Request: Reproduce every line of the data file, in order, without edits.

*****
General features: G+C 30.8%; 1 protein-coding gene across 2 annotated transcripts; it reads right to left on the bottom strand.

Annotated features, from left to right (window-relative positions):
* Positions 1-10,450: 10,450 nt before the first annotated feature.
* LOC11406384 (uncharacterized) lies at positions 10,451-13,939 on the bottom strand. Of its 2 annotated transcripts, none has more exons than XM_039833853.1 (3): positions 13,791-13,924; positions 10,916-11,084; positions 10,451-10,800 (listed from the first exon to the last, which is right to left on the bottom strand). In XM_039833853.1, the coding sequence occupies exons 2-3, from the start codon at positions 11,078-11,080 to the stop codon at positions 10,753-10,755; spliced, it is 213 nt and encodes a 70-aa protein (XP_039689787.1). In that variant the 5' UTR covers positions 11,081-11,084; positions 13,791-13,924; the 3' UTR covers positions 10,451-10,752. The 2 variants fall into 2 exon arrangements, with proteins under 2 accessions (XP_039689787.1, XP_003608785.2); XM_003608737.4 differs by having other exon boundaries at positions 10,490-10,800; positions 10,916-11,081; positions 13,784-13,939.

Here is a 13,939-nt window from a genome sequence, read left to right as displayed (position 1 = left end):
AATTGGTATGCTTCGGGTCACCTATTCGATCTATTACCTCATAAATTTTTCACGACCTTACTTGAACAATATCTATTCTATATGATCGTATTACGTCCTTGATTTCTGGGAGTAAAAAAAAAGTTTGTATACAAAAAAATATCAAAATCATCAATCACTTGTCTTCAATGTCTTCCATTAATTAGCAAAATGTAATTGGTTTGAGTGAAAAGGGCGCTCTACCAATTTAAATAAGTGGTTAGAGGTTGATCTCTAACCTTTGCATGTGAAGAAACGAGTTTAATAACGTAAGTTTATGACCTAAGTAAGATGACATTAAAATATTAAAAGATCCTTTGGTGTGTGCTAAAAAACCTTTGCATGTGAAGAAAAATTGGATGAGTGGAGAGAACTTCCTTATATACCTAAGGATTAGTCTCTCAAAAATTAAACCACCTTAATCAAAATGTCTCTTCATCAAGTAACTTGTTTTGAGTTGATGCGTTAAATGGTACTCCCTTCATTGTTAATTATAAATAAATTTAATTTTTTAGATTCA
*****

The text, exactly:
General features: G+C 30.8%; 1 protein-coding gene across 2 annotated transcripts; it reads right to left on the bottom strand.

Annotated features, from left to right (window-relative positions):
* Positions 1-10,450: 10,450 nt before the first annotated feature.
* LOC11406384 (uncharacterized) lies at positions 10,451-13,939 on the bottom strand. Of its 2 annotated transcripts, none has more exons than XM_039833853.1 (3): positions 13,791-13,924; positions 10,916-11,084; positions 10,451-10,800 (listed from the first exon to the last, which is right to left on the bottom strand). In XM_039833853.1, the coding sequence occupies exons 2-3, from the start codon at positions 11,078-11,080 to the stop codon at positions 10,753-10,755; spliced, it is 213 nt and encodes a 70-aa protein (XP_039689787.1). In that variant the 5' UTR covers positions 11,081-11,084; positions 13,791-13,924; the 3' UTR covers positions 10,451-10,752. The 2 variants fall into 2 exon arrangements, with proteins under 2 accessions (XP_039689787.1, XP_003608785.2); XM_003608737.4 differs by having other exon boundaries at positions 10,490-10,800; positions 10,916-11,081; positions 13,784-13,939.

Here is a 13,939-nt window from a genome sequence, read left to right as displayed (position 1 = left end):
AATTGGTATGCTTCGGGTCACCTATTCGATCTATTACCTCATAAATTTTTCACGACCTTACTTGAACAATATCTATTCTATATGATCGTATTACGTCCTTGATTTCTGGGAGTAAAAAAAAAGTTTGTATACAAAAAAATATCAAAATCATCAATCACTTGTCTTCAATGTCTTCCATTAATTAGCAAAATGTAATTGGTTTGAGTGAAAAGGGCGCTCTACCAATTTAAATAAGTGGTTAGAGGTTGATCTCTAACCTTTGCATGTGAAGAAACGAGTTTAATAACGTAAGTTTATGACCTAAGTAAGATGACATTAAAATATTAAAAGATCCTTTGGTGTGTGCTAAAAAACCTTTGCATGTGAAGAAAAATTGGATGAGTGGAGAGAACTTCCTTATATACCTAAGGATTAGTCTCTCAAAAATTAAACCACCTTAATCAAAATGTCTCTTCATCAAGTAACTTGTTTTGAGTTGATGCGTTAAATGGTACTCCCTTCATTGTTAATTATAAATAAATTTAATTTTTTAGATTCA